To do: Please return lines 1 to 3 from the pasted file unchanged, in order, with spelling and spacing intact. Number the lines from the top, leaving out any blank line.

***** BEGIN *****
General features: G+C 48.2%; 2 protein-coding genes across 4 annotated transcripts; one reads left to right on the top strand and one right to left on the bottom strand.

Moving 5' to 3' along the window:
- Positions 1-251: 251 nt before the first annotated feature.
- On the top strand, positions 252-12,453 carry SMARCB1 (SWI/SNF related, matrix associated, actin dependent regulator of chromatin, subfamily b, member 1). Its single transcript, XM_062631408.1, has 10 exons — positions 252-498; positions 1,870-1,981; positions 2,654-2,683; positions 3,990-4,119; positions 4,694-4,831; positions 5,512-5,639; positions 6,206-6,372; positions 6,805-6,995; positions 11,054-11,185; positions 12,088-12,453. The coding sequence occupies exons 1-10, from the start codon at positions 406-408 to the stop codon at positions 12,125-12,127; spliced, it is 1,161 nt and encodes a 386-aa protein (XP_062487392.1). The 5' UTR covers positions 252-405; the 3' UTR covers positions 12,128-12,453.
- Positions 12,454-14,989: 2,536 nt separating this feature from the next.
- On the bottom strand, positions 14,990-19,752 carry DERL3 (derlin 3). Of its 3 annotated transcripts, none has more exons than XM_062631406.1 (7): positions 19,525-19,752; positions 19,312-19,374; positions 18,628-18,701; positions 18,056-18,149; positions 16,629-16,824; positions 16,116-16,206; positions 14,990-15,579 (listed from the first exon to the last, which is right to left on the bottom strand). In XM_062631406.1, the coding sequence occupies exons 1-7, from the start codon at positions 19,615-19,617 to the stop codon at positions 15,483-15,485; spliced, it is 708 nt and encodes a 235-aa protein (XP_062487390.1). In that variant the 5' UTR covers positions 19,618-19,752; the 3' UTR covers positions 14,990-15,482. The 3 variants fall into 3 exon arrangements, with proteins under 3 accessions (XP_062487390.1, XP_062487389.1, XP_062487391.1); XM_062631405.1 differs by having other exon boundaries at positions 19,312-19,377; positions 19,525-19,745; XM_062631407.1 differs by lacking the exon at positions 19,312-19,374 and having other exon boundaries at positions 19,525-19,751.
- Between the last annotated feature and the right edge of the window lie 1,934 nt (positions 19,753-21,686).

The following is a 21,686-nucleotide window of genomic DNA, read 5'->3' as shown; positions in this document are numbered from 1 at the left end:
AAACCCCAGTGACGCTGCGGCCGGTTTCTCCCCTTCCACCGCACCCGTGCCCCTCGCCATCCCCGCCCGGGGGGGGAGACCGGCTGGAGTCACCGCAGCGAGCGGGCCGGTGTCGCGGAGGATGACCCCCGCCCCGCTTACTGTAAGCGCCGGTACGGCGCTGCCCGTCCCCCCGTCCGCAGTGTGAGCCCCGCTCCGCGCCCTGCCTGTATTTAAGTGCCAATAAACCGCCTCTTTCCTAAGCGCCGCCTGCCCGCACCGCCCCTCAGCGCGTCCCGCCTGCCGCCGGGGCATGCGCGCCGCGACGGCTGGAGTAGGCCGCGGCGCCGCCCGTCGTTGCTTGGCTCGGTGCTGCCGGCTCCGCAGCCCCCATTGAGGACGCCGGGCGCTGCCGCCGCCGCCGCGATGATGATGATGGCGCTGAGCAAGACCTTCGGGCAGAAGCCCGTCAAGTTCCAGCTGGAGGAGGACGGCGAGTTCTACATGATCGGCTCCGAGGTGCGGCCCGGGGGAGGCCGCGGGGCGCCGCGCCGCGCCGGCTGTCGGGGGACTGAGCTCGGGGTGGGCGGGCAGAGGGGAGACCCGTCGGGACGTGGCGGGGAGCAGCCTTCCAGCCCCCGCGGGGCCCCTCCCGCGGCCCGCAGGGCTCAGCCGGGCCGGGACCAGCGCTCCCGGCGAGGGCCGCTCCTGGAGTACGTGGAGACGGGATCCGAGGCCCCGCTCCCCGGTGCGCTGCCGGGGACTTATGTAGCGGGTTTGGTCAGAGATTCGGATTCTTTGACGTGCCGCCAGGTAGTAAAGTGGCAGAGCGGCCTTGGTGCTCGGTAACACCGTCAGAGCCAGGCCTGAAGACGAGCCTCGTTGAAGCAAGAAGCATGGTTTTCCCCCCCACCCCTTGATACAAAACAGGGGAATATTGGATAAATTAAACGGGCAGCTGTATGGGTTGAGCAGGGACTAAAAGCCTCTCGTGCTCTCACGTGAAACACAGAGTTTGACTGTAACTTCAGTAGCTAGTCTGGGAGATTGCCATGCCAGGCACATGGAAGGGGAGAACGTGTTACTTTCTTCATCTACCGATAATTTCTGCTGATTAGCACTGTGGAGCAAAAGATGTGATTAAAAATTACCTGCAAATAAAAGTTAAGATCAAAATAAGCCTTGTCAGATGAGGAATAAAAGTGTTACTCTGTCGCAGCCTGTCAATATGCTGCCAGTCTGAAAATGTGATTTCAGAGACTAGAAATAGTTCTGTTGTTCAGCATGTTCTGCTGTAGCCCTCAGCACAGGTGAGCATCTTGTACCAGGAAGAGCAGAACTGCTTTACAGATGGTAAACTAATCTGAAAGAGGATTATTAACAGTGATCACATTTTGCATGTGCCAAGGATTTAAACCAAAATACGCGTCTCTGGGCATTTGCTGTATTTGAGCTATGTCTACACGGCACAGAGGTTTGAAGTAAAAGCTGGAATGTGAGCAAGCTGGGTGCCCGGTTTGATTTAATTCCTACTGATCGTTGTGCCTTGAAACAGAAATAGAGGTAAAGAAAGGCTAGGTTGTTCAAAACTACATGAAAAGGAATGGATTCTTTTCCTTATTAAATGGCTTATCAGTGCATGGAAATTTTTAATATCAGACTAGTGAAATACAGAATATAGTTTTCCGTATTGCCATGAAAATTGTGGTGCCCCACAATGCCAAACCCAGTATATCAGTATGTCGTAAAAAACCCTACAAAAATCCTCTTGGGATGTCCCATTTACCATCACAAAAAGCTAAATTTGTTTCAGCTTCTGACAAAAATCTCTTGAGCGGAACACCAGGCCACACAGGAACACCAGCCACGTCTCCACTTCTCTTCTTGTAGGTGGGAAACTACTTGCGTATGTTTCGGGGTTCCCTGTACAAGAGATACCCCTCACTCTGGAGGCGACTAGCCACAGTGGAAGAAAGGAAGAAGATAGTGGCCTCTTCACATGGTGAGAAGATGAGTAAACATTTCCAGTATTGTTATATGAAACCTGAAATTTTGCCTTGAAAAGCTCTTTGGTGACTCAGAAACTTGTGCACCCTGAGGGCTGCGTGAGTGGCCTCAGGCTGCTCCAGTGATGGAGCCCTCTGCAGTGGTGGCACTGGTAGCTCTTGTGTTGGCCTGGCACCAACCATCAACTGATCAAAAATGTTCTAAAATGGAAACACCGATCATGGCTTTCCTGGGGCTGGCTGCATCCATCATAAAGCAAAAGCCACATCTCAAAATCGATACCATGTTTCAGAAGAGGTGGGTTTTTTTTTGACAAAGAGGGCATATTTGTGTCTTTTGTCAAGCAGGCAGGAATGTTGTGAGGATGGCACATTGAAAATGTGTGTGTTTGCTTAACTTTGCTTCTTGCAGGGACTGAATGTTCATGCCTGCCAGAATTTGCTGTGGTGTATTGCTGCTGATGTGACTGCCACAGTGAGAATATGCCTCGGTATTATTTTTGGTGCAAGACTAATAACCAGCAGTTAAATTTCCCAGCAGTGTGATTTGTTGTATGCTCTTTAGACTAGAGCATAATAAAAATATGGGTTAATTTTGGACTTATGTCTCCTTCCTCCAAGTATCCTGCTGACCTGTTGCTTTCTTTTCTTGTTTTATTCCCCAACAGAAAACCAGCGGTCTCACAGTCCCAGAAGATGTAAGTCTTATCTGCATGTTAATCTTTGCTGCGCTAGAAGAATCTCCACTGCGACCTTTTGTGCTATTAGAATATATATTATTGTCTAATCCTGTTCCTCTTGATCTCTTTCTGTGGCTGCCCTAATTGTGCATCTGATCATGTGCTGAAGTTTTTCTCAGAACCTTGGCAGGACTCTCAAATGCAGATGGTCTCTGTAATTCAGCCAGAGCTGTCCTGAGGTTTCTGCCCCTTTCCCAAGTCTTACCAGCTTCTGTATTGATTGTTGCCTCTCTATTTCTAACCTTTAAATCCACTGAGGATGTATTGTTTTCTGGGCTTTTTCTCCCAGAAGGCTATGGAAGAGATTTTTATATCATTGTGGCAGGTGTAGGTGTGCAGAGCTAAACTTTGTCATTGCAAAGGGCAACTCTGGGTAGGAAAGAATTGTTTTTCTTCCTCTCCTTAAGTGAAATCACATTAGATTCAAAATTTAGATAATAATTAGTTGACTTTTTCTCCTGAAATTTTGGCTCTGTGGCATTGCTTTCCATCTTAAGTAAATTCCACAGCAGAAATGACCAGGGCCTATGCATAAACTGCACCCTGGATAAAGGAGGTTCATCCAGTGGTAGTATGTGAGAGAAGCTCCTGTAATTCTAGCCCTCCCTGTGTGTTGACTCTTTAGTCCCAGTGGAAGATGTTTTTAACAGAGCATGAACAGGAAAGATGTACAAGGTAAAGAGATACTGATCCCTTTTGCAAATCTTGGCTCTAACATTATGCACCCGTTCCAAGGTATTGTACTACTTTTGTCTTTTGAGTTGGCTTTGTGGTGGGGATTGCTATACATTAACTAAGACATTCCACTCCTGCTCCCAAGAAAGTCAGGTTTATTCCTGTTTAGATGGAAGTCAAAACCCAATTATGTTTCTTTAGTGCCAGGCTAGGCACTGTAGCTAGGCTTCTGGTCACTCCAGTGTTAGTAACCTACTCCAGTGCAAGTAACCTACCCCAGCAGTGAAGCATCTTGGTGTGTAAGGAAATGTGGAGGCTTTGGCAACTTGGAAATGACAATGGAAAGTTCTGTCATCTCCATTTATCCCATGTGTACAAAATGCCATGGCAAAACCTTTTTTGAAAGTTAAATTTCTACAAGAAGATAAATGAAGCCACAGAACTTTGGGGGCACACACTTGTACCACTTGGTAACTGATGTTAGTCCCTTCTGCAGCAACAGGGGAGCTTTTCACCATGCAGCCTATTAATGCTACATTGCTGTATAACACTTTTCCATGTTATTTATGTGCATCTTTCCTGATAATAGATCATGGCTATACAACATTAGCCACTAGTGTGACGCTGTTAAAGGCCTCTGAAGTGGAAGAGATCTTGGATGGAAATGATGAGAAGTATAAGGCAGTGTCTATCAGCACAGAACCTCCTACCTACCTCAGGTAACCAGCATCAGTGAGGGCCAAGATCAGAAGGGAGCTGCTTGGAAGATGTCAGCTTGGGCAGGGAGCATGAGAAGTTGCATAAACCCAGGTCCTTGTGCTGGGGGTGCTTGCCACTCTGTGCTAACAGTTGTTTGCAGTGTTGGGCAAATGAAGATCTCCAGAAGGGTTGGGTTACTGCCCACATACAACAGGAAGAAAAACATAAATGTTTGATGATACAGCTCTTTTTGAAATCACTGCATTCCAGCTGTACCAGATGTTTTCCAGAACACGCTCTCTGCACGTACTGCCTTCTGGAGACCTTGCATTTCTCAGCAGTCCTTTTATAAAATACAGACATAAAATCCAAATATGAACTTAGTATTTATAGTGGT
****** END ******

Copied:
General features: G+C 48.2%; 2 protein-coding genes across 4 annotated transcripts; one reads left to right on the top strand and one right to left on the bottom strand.

Moving 5' to 3' along the window:
- Positions 1-251: 251 nt before the first annotated feature.